One of the worst concepts ever invented must be the airport layover.

As if sitting in a cramped, uncomfortable, poorly designed seat for over 12 hours (Whoever designs airline chairs should be forced to sit in them. It's like the seats are straight from a prisoner-of-war camp), being force-fed "food" with the culinary appeal of styrofoam and sawdust (Whoever dreams up the awful menus on some of the airlines should be forced to eat the damn stuff. It's like the "food" is straight from a prisoner-of-war camp.), then being herded like cattle and being subjected to shoes-and-belt removal for a customs search (Truly a prison-of-war-camp-like experience)...isn't terrible and degrading enough, long-haul trips often involve painfully long airport layovers.

I've just commenced my 6.5-hour airport purgatory in Atlanta, after the nearly 17 hours it's taken me to travel to this little seat I've claimed at the airport (involving car, bus, airport, customs, immigration, airplane, immigration, customs, ATM, nearest coffee shop to load up on caffeine, fighting off other weary travellers to grab a seat near a power outlet).

Of course, I should probably consider myself lucky. I know what I'm doing (only because I spend waste far too much time suffering the indignities of modern air travel), and I speak English (I feel so bad for travellers who don't speak English and have a difficult time navigating the various bureaucratic hurdles), so I probably made it through the entire process in much less time and with noticeably fewer emotional scars than most.

While I sit here and stare at people strolling among airline gates, I feel the need to kvetch (what a wonderful word) a little about the various annoyances I've had to put up with...

  • Money-changing thieves: As soon as you make it through the meat-processing line of immigration and customs at Atlanta Hartsfield airport, there's a currency exchange booth. I needed some US currency, so I got in line, along with many other people in need of local tender. Fortunately, I noticed the exorbitant commission they were charging. Yen, for example, currently trades for around 124 to the US$. The money changer's rate? 135 something. That's around a 9% commission...daylight robbery by another name. I walked a few hundred metres to an ATM instead, where I still got charged a fee, but less than the ridiculous rates at the currency booth obviously set up to prey upon weary, dazed travellers.

  • Airline "food": Why is it so impossible for US airlines to have palatable food? Airlines in Asia generally have good food. Air New Zealand has good food. My meals on Delta were %*@%(@#$()!! awful, as usual. Soggy rice, cardboard-like chicken (at least I think it was chicken), cucumbers and lettuce frozen so solid that the salad nearly cracked my teeth...aiyah. The times I've flown on Continental, United, and Northwest were similar.

  • Airline seats: Why are seats on commercial jets shaped precisely opposite the contours of human spines? Normal human S-shaped spines have a pronounced curve torward our bellies at the base of the spine, and toward our upper backs at the top of the spine. Airline seats have exactly the opposite curve, providing zero lumbar support and forcing your neck forward to create horrible posture, seemingly designed for the sole purpose of generating patients for the chiropractic industry. Why, why, why?

  • Toilet breaks: It's just difficult to go to the bathroom when you're travelling alone. You have to schlep all your hand-carry luggage with you, and by the time you get back, your prime seat next to the electrical outlet will inevitably have been snagged by another power-starved traveller.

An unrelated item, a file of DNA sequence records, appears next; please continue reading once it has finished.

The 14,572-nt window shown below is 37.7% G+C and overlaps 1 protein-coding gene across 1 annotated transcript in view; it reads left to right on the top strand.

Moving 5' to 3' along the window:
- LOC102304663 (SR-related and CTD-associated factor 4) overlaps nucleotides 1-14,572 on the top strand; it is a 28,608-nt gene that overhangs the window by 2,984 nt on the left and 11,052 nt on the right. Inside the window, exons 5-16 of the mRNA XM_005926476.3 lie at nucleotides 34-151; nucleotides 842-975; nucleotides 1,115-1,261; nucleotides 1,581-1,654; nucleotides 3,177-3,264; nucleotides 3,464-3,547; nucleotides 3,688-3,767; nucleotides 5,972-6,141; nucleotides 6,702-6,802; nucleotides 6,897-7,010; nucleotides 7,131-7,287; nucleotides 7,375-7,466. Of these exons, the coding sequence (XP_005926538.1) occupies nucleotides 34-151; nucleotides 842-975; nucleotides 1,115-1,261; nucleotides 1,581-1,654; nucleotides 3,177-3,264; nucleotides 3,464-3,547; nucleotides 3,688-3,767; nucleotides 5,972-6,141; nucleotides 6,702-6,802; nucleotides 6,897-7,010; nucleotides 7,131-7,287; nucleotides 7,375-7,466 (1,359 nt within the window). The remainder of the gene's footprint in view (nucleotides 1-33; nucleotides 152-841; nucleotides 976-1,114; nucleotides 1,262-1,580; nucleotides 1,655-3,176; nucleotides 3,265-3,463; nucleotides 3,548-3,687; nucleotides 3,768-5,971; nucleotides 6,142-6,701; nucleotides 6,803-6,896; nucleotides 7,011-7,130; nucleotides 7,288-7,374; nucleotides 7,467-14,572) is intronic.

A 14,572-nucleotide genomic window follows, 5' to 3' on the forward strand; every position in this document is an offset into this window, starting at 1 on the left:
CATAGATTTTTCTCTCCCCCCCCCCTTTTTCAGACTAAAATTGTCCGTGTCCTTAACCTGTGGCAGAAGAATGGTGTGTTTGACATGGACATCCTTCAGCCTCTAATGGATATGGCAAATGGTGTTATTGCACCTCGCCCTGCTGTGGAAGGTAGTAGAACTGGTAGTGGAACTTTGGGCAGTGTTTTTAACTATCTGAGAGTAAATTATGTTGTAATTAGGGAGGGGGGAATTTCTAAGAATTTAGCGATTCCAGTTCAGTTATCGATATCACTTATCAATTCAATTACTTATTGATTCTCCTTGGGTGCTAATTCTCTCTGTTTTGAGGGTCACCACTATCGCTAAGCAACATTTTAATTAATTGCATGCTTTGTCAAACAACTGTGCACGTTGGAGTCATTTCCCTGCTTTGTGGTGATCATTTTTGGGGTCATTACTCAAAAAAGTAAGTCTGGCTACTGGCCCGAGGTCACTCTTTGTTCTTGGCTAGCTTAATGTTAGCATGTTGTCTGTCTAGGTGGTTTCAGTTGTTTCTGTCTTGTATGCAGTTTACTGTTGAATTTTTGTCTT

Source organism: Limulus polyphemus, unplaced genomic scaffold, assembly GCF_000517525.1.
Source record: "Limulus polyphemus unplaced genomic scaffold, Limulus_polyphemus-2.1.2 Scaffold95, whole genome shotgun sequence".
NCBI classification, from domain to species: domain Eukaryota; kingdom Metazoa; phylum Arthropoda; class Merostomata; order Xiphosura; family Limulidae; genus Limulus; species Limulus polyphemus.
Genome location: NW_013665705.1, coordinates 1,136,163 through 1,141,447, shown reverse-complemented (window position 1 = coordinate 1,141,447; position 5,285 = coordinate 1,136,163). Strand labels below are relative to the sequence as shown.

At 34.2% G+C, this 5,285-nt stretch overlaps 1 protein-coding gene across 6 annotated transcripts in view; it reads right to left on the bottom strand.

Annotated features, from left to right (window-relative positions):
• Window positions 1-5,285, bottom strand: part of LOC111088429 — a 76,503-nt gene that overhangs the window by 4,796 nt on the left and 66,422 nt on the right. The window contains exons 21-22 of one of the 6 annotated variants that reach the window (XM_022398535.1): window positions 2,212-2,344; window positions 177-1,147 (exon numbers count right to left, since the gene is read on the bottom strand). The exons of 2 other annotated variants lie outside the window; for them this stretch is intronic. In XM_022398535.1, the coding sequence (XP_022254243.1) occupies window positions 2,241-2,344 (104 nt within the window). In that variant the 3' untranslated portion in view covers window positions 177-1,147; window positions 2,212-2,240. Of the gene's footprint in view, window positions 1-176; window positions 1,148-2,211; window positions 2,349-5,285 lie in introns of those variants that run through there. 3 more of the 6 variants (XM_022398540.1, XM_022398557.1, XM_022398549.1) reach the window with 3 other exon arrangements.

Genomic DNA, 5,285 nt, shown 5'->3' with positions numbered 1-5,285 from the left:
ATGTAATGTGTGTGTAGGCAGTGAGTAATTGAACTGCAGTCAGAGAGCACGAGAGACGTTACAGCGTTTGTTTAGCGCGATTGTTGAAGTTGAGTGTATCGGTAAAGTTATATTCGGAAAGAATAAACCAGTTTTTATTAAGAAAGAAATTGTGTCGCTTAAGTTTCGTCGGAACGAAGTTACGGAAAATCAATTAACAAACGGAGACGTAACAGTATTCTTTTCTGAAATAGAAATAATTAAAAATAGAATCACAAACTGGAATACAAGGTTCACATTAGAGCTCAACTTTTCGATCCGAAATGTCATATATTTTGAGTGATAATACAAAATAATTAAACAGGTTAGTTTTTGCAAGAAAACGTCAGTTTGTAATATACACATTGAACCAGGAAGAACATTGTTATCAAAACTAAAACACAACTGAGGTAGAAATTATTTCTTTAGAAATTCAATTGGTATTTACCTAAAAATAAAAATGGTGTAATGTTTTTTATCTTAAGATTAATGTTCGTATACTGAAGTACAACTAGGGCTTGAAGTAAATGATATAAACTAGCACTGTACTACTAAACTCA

• People who stop at the top of an escalator.

  • People who stop at the bottom of an escalator.

  • People who gab incessantly on mobile phones, inevitably loudly enough that you can hear them throughout the entire air terminal. (I really don't need to know whom Jenny is dating now or what scandalous dress she was wearing last night.)

  • Internet access, or rather, the lack thereof. Ok, I could've gotten on the net at Narita in Tokyo and Hartsfield in Atlanta, had I elected to pay. I don't see the point of paying for 24-hours or 1-month of access when I'm only going to be at the airport for a few hours though. Singapore provides free access for travellers, who realistically are not going to subscribe for a day, a week, a month or more of internet access just to get online for a few minutes. Bangkok has an open wifi connection. Why can't other international airports?

  • Malfunctioning inflight entertainment: I had high hopes for the inflight entertainment system on the Delta flight. It was a cool touch-screen system, not as fancy as the pinch-and-slide system on the iPhone, but nice nonetheless. I had it working just fine, and was watching an episode of Scrubs, when the flight attendants announced that they had to reset the system...and that was the end of my inflight experience for the journey. I watched the screen go through reboot (finding out in the process that the inflight system runs on Linux and was installed in 2004), then watched as the screen cycled perpetually through a polite greeting ("Glad You're Here"), and then invitations to "Relax. Unwind.", "Just Ask." and "Plug in. Zone Out." The irony is that had they left the system alone, I actually could have plugged in and zoned out. Of course, I didn't have a book with me to read, but my video iPod saved me. Thank you Steve Jobs.

There's more, but I feel better now having gotten that off my chest, and I've managed to kill an hour or so of my layover time, plus I really need to go to the bathroom, so I've got to unplug. Only five more hours to go...